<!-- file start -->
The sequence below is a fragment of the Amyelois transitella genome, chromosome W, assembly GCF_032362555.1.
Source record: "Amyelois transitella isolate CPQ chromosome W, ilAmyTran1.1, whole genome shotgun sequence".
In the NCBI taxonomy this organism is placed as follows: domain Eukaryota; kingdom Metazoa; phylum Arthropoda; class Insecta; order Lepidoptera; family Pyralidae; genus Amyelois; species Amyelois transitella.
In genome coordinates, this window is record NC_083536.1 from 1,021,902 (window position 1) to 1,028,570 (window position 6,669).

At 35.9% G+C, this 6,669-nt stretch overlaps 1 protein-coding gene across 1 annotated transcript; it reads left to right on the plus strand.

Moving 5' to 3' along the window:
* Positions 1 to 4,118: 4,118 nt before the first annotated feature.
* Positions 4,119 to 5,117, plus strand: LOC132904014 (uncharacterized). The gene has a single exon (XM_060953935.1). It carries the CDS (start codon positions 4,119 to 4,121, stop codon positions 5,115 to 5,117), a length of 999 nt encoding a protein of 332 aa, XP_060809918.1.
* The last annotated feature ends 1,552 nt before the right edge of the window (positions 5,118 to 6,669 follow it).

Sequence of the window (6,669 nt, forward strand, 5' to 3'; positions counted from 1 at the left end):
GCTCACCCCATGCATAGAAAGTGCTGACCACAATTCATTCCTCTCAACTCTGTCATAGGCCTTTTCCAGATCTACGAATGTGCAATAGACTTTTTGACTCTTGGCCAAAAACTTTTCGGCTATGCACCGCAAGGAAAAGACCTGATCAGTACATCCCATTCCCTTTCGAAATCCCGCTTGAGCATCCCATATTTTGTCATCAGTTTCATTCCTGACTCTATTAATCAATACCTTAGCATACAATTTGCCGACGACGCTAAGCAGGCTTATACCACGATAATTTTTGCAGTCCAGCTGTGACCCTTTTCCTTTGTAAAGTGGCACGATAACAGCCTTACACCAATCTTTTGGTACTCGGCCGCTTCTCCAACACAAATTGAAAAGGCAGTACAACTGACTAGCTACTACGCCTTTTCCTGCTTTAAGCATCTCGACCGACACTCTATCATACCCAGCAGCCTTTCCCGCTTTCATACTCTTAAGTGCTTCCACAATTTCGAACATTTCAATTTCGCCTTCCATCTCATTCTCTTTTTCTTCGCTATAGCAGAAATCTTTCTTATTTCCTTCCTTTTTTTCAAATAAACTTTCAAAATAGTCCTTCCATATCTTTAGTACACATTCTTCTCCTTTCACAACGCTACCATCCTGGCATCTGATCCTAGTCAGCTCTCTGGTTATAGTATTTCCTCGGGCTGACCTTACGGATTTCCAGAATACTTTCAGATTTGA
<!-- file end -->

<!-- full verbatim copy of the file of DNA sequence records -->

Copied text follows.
The sequence below is a fragment of the Amyelois transitella genome, chromosome W, assembly GCF_032362555.1.
Source record: "Amyelois transitella isolate CPQ chromosome W, ilAmyTran1.1, whole genome shotgun sequence".
In the NCBI taxonomy this organism is placed as follows: domain Eukaryota; kingdom Metazoa; phylum Arthropoda; class Insecta; order Lepidoptera; family Pyralidae; genus Amyelois; species Amyelois transitella.
In genome coordinates, this window is record NC_083536.1 from 1,021,902 (window position 1) to 1,028,570 (window position 6,669).

At 35.9% G+C, this 6,669-nt stretch overlaps 1 protein-coding gene across 1 annotated transcript; it reads left to right on the plus strand.

Moving 5' to 3' along the window:
* Positions 1 to 4,118: 4,118 nt before the first annotated feature.
* Positions 4,119 to 5,117, plus strand: LOC132904014 (uncharacterized). The gene has a single exon (XM_060953935.1). It carries the CDS (start codon positions 4,119 to 4,121, stop codon positions 5,115 to 5,117), a length of 999 nt encoding a protein of 332 aa, XP_060809918.1.
* The last annotated feature ends 1,552 nt before the right edge of the window (positions 5,118 to 6,669 follow it).

Sequence of the window (6,669 nt, forward strand, 5' to 3'; positions counted from 1 at the left end):
GCTCACCCCATGCATAGAAAGTGCTGACCACAATTCATTCCTCTCAACTCTGTCATAGGCCTTTTCCAGATCTACGAATGTGCAATAGACTTTTTGACTCTTGGCCAAAAACTTTTCGGCTATGCACCGCAAGGAAAAGACCTGATCAGTACATCCCATTCCCTTTCGAAATCCCGCTTGAGCATCCCATATTTTGTCATCAGTTTCATTCCTGACTCTATTAATCAATACCTTAGCATACAATTTGCCGACGACGCTAAGCAGGCTTATACCACGATAATTTTTGCAGTCCAGCTGTGACCCTTTTCCTTTGTAAAGTGGCACGATAACAGCCTTACACCAATCTTTTGGTACTCGGCCGCTTCTCCAACACAAATTGAAAAGGCAGTACAACTGACTAGCTACTACGCCTTTTCCTGCTTTAAGCATCTCGACCGACACTCTATCATACCCAGCAGCCTTTCCCGCTTTCATACTCTTAAGTGCTTCCACAATTTCGAACATTTCAATTTCGCCTTCCATCTCATTCTCTTTTTCTTCGCTATAGCAGAAATCTTTCTTATTTCCTTCCTTTTTTTCAAATAAACTTTCAAAATAGTCCTTCCATATCTTTAGTACACATTCTTCTCCTTTCACAACGCTACCATCCTGGCATCTGATCCTAGTCAGCTCTCTGGTTATAGTATTTCCTCGGGCTGACCTTACGGATTTCCAGAATACTTTCAGATTTGA